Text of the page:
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How to prepare your floor for liquid screed

Preparing liquid screed

 

As established concrete experts based in Bristol, Newport and Cheddar, we are ideally positioned to provide guidance on the best way to prepare for liquid screed.

Our Wrightflow Liquid screed flooring is designed to withstand even the most testing conditions and is ideal for customers looking to utilise their underfloor heating and save on their energy bills. The combination of materials, anti-crack and anti-shrink agents used in our liquid screed ensures you are left with only the highest quality concrete flooring and long-lasting results with a range of benefits.

However, this all relies on you undertaking the correct preparation work first. Find out how you can best prepare your site for liquid screed below or contact our team with any queries on 0117 9589 2090.

How to prepare your floor for liquid screed

 
  • Remove any debris from the sub floor.
  • Place insulation in 2 layers. Using dried sand to fill the void around pipes and ensure that this is level before installing the second layer of insulation board.
  • A membrane of 1000 gauge or thicker should be laid immediately under the pipework (above the insulation board) as a slip layer, and to prevent leakage of the screed before setting.
  • Install an edging strip around the edges and corners of the wall and attach securely.
  • Any shuttering across doorways or steps should be fully sealed with expanding foam or mastic to prevent leakage after laying but before setting. Pipe ducts or holes through walls also need to be sealed before placement of the liquid screed.

Wright Minimix - Liquid Screed

Wright Minimix - Liquid Screed

If you are installing liquid screed with underfloor heating

 
  • Install underfloor heating pipes and ensure that they are clipped every 400mm and more around bends. Make sure that the system is full of water prior to the liquid screed being laid. This avoids the pipework floating to the surface of the screed.
  • If you are using an ‘eggbox’ type pipe system, the membrane should be laid under the eggbox, and you should avoid using small off-cuts of eggbox to avoid any possibility of floating.
  • The minimum cover above underfloor heating pipes is 30mm therefore minimum screed thickness is normally 50mm when using a 16mm UFH pipe.

Common mistakes to avoid when preparing for liquid screed

 

Measuring the space incorrectly

Often sub-floor slope or unevenness may cause unexpected differences in the overall floor level and in the quantity of screed required. It is the customer’s responsibility to measure each room/area appropriately.

You will need to consider critical features such as door openings, minimum thicknesses/cover and required differentials in floor height between rooms. These must be agreed prior to installation and marked on the wall above the level of the finished screed so that they are present for comparison should a disagreement be raised about finished floor levels.

Any such disagreement must be brought to our attention within 48 hours of the screed being laid. Should these marks be removed or altered prior to any investigations then we will not be held accountable for any level issues.

Ordering less screed than required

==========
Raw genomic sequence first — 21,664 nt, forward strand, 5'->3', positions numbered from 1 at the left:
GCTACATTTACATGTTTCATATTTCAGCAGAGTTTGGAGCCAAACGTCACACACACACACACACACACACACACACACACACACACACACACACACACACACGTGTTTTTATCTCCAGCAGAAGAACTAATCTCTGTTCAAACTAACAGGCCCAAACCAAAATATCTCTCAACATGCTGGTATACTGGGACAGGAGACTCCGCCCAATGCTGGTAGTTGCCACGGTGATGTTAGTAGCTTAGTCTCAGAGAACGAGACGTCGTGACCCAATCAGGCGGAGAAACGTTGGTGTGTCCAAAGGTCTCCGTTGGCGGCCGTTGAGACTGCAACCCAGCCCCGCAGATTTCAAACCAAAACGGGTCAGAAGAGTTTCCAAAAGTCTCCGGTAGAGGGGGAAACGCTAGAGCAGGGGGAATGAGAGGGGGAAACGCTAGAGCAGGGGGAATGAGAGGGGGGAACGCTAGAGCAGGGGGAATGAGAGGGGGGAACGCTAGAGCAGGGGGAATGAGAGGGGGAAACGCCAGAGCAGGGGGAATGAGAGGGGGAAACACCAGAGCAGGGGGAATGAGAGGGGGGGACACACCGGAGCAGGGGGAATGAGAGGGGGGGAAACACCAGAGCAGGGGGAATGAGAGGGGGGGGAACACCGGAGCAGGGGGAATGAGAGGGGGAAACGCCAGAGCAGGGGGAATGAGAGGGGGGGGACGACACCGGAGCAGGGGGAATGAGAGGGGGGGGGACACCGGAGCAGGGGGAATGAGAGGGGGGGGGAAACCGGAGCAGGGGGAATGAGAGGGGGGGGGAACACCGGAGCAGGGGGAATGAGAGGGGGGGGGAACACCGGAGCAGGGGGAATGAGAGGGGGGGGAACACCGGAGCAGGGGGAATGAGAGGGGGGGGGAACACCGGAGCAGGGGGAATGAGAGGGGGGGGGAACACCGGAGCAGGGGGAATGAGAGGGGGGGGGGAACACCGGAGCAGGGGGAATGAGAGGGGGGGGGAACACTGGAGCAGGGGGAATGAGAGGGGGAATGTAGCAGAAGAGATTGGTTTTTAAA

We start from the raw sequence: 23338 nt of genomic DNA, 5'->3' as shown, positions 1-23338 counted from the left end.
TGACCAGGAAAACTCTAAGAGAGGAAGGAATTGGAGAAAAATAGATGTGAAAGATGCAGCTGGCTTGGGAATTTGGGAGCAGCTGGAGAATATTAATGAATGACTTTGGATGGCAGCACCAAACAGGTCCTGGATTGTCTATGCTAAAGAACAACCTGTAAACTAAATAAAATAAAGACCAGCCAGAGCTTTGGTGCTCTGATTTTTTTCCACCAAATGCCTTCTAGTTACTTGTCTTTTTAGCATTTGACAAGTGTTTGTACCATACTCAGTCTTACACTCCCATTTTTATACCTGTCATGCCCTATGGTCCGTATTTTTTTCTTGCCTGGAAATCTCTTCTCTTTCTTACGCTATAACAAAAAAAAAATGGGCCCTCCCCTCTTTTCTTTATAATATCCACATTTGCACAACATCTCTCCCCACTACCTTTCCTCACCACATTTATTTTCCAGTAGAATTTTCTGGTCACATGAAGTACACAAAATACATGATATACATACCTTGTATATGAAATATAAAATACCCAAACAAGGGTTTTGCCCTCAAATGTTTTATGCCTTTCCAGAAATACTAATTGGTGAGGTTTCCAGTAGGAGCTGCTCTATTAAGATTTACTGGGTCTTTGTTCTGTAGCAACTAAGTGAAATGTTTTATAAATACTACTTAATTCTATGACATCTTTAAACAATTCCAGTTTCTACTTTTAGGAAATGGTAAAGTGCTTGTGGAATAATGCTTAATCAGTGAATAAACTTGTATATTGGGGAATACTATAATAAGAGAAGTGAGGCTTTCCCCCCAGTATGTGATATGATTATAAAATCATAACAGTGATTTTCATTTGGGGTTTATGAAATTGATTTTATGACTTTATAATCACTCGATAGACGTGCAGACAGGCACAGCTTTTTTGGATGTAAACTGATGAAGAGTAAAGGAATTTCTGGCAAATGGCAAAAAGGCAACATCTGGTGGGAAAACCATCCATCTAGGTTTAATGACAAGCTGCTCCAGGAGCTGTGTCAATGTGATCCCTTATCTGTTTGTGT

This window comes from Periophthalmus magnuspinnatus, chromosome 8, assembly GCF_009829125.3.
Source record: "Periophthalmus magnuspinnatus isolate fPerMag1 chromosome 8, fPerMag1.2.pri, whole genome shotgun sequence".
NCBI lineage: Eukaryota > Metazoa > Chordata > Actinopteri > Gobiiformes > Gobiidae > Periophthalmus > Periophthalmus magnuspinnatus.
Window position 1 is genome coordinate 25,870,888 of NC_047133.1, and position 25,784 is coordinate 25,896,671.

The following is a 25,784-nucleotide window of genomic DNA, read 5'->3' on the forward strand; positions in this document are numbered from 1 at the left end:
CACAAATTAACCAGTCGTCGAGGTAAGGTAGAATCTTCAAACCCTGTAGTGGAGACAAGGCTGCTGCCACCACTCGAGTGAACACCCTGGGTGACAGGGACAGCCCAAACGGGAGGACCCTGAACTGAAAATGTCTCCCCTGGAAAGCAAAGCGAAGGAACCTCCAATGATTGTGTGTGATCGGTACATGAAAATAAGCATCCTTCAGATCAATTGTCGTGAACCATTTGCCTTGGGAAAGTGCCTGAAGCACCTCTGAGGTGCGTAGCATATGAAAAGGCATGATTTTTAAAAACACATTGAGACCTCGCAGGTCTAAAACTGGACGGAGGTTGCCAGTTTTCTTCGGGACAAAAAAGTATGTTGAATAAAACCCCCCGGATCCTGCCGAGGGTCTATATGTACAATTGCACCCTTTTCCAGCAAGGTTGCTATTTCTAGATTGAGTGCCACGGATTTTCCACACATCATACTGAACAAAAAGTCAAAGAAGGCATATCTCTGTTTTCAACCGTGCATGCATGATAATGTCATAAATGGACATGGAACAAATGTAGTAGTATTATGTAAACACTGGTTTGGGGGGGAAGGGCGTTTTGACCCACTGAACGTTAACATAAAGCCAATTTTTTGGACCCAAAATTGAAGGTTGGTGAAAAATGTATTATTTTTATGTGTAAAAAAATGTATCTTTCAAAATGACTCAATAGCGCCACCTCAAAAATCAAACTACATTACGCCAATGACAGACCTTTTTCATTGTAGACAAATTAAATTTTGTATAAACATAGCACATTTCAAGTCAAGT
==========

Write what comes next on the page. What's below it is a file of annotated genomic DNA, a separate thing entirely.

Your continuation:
Should extra liquid screed be required over that originally ordered and a separate delivery needed, the client will be charged extra costs,  so it is essential that a proper estimate is made by the client to avoid this.

Do you have any other questions about preparation for our liquid screed? Don’t hesitate to contact us and a member of our team will be glad to answer your queries on 0117 958 2090.

Do you have any liquid screed requirements? 
We are the right people for you – let’s work together! Contact us on 0117 958 2090 today to get a quote or to find out more.

News
How To Successfully Install A Concrete Shed Base
01st June 2020

Whether it’s for storing tools and gardening equipment or to turn into something a little more fun, a shed is a fantastic addition to any garden. So, if you’re looking to add a shed to your outside space, you’ll need to make sure it has a solid foundation to ensure its longevity and durability which is why we’ve put together this quick guide to installing the perfect concrete shed base.

1) Where will your shed go?

The first thing you’ll need to decide for a successful concrete shed base is where you want the structure to go in your garden. If it’s placed too near a wall it will be difficult to apply your wood treatment and finish and it might restrict your access. Don’t forget if it’s too close to a tree or large plant, the roots may affect the stability of the shed base.

2) Preparing the sub base

Once you’ve decided on your perfect location, it’s time to prepare the ground by:

  • Digging the top layer of soil down to at least a 3 inch depth
  • Constructing a wooden framework that runs the perimeter of the shed base and sit approximately 3 inches above garden level
  • Laying around 3 inches of compacted hardcore (brick rubble is also suitable) and if appropriate, compacted sand.

3) Pouring the concrete

Now you have prepared the ground, all you have to do is sit back and relax as the experts at Wright Minimix prepare the perfect concrete mix for you and deliver it straight to your home. By choosing ready mix concrete, you ensure the concrete you use for your shed base is correct, you order the exact amount you need to reduce waste and ensure you only pay for what you need.


To find out more about Wright Minimix’s DIY concrete manufacturing and delivery, please don’t hesitate to get in touch today on 0117 958 2090

Read more
What is reinforced concrete?
19th May 2020

Reinforced concrete is concrete that has steel bars embedded within it. The two materials then act harmoniously to absorb the tensile, compressive and shear forces acting upon it.

Why is concrete reinforcement necessary?